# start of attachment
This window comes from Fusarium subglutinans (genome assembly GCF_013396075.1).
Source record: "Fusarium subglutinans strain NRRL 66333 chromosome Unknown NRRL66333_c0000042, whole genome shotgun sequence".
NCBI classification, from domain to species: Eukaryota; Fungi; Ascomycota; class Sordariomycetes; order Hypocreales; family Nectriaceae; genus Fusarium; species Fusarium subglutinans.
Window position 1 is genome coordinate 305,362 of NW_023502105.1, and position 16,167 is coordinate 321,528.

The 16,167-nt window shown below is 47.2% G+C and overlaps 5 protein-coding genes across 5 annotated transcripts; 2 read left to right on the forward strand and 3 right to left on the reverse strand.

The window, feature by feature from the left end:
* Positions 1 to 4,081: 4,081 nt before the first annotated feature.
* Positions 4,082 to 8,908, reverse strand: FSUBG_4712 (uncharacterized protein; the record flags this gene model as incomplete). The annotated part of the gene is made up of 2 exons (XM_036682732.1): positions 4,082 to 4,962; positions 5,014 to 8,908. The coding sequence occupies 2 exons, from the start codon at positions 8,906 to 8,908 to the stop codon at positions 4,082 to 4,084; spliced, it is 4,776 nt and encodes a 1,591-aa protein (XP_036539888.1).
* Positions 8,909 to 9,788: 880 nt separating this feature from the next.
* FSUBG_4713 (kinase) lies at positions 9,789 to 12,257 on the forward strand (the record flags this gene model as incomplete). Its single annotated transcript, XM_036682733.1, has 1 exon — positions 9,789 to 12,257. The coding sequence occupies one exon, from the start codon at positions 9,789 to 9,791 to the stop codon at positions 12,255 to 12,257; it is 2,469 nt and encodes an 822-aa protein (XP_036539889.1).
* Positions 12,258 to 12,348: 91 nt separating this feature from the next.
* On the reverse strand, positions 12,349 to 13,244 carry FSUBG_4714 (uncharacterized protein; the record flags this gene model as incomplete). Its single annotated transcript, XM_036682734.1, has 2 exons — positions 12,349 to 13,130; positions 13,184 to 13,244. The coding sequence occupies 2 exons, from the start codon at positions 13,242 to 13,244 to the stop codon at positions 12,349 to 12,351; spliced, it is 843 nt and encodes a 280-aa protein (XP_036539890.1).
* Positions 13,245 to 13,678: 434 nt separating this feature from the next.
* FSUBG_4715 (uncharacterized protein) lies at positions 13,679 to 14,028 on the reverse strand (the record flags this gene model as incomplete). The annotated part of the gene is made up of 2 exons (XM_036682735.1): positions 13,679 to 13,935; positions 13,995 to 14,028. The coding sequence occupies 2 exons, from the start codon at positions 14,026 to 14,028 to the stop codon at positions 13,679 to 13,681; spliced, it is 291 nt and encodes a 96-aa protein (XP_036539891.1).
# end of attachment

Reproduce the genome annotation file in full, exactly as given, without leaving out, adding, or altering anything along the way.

This window comes from Fusarium subglutinans (genome assembly GCF_013396075.1).
Source record: "Fusarium subglutinans strain NRRL 66333 chromosome Unknown NRRL66333_c0000042, whole genome shotgun sequence".
NCBI classification, from domain to species: Eukaryota; Fungi; Ascomycota; class Sordariomycetes; order Hypocreales; family Nectriaceae; genus Fusarium; species Fusarium subglutinans.
Window position 1 is genome coordinate 305,362 of NW_023502105.1, and position 16,167 is coordinate 321,528.

The 16,167-nt window shown below is 47.2% G+C and overlaps 5 protein-coding genes across 5 annotated transcripts; 2 read left to right on the forward strand and 3 right to left on the reverse strand.

The window, feature by feature from the left end:
* Positions 1 to 4,081: 4,081 nt before the first annotated feature.
* Positions 4,082 to 8,908, reverse strand: FSUBG_4712 (uncharacterized protein; the record flags this gene model as incomplete). The annotated part of the gene is made up of 2 exons (XM_036682732.1): positions 4,082 to 4,962; positions 5,014 to 8,908. The coding sequence occupies 2 exons, from the start codon at positions 8,906 to 8,908 to the stop codon at positions 4,082 to 4,084; spliced, it is 4,776 nt and encodes a 1,591-aa protein (XP_036539888.1).
* Positions 8,909 to 9,788: 880 nt separating this feature from the next.
* FSUBG_4713 (kinase) lies at positions 9,789 to 12,257 on the forward strand (the record flags this gene model as incomplete). Its single annotated transcript, XM_036682733.1, has 1 exon — positions 9,789 to 12,257. The coding sequence occupies one exon, from the start codon at positions 9,789 to 9,791 to the stop codon at positions 12,255 to 12,257; it is 2,469 nt and encodes an 822-aa protein (XP_036539889.1).
* Positions 12,258 to 12,348: 91 nt separating this feature from the next.
* On the reverse strand, positions 12,349 to 13,244 carry FSUBG_4714 (uncharacterized protein; the record flags this gene model as incomplete). Its single annotated transcript, XM_036682734.1, has 2 exons — positions 12,349 to 13,130; positions 13,184 to 13,244. The coding sequence occupies 2 exons, from the start codon at positions 13,242 to 13,244 to the stop codon at positions 12,349 to 12,351; spliced, it is 843 nt and encodes a 280-aa protein (XP_036539890.1).
* Positions 13,245 to 13,678: 434 nt separating this feature from the next.
* FSUBG_4715 (uncharacterized protein) lies at positions 13,679 to 14,028 on the reverse strand (the record flags this gene model as incomplete). The annotated part of the gene is made up of 2 exons (XM_036682735.1): positions 13,679 to 13,935; positions 13,995 to 14,028. The coding sequence occupies 2 exons, from the start codon at positions 14,026 to 14,028 to the stop codon at positions 13,679 to 13,681; spliced, it is 291 nt and encodes a 96-aa protein (XP_036539891.1).